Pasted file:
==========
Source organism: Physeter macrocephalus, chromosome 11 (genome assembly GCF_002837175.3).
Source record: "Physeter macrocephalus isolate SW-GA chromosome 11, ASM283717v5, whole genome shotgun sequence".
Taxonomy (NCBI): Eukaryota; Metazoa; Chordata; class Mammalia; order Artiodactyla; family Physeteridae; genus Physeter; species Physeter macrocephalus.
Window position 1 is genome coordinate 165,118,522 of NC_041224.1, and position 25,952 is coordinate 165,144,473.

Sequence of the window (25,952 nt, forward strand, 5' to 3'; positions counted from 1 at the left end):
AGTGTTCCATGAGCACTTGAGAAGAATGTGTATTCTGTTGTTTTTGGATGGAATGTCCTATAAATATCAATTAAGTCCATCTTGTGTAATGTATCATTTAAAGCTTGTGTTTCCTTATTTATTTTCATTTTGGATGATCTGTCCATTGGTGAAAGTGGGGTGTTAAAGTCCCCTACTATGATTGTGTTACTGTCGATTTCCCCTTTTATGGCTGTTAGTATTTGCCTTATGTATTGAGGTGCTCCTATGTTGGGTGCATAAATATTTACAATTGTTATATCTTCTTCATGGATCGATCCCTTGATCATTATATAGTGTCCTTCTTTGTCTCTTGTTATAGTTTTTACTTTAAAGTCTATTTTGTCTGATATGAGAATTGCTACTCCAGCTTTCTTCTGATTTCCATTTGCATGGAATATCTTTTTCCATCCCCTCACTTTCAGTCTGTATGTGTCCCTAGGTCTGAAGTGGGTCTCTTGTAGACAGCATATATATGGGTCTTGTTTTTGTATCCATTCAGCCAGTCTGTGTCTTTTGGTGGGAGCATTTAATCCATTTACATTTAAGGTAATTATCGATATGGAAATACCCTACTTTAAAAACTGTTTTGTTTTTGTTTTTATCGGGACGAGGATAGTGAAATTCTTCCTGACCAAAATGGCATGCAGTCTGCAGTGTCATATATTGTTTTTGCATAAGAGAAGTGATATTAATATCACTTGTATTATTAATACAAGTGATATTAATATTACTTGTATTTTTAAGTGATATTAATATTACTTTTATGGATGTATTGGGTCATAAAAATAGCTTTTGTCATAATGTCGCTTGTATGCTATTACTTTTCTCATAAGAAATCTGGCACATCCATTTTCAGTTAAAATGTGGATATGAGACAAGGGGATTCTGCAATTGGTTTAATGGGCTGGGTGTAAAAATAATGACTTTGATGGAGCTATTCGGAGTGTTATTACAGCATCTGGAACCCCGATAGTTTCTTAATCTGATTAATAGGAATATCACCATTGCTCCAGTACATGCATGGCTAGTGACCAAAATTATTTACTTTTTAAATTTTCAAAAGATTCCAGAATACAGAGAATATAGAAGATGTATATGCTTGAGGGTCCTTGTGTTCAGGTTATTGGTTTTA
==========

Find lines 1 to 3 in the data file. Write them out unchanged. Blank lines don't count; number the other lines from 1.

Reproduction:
Source organism: Physeter macrocephalus, chromosome 11 (genome assembly GCF_002837175.3).
Source record: "Physeter macrocephalus isolate SW-GA chromosome 11, ASM283717v5, whole genome shotgun sequence".
Taxonomy (NCBI): Eukaryota; Metazoa; Chordata; class Mammalia; order Artiodactyla; family Physeteridae; genus Physeter; species Physeter macrocephalus.